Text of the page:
Until Finally a Carrier Stumbled

Especially the second paragraph:

Close to large tinajas [water pockets or pools] the trails converge like strands of a spiderweb coming to the center, and within a few miles of water, broken pieces of pottery tend to appear alongside. Mostly the pieces are plain: thick-rimmed, ochre ceramics called Colorado River buff ware. Clay vessels would have been hauled back and forth until finally a carrier stumbled. The stumbles added up in places so that over hundreds upon hundreds of years pottery became evenly scattered, in some places pieces on top of pieces. Along with the pottery a small number of shells might be found, brought from far oceans probably for adornment, wealth, or ceremony. Along one of these trails I picked up part of a shallow-water cockleshell, its delicate hinges still intact after being carried hundreds of miles from the Sea of Cortés.

I started calling these trails waterlines. Waterlines are the opposite of canals, moving people to water rather than water to people. This bestows a formidable significance on the origin itself, the tinaja, because that is where you must go. Must. It comes and goes over the year, or  over the days, while the location always remains the same. You can put your finger down and say here. Of all this land, all this dryness, all of these mountains heaped upon mountains, here. (31)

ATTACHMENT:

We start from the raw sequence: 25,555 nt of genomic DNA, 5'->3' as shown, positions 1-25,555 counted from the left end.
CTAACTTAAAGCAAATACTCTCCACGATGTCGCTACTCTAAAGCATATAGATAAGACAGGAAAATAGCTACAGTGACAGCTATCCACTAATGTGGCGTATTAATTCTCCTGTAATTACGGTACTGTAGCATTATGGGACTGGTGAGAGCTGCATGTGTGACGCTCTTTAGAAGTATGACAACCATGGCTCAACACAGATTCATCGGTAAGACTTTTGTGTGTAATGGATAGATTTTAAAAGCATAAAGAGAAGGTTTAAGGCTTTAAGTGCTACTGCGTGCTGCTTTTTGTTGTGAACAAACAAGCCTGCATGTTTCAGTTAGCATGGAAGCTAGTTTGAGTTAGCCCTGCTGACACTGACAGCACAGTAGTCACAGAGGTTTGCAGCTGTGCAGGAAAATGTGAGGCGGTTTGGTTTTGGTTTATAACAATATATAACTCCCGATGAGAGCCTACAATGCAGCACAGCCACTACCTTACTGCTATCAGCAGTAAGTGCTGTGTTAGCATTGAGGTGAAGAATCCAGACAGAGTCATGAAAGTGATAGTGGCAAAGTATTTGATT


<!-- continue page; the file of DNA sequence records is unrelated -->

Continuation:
Childs, Craig. The Secret Knowledge of Water. New York: Back Bay Books, 2000.

For the talk I’m giving next month at Macomb CC, “Writing Desert Survival Kit,” I’m leafing Childs’ Secret Knowledge, struck by the shard trails, anticipating the desert metaphor (much like food deserts) as accounting for what diminishes, dehydrates, and becomes perilous in crawls across the writing barren, writing spare curriculum. Waterlines, in this extended metaphor, however, introduce a centripetal and extracurricular counterpart, desert traversals, travels that surfaces and circulate writing (also supporting it). These tinajas are comparable to the writing center, which, if you decline to provide a formidable writing curriculum (e.g., explicitly guided and supported writing experiences in every year of university education), you’d damned well better fortify your tinajas.

The Most Fundamental Purpose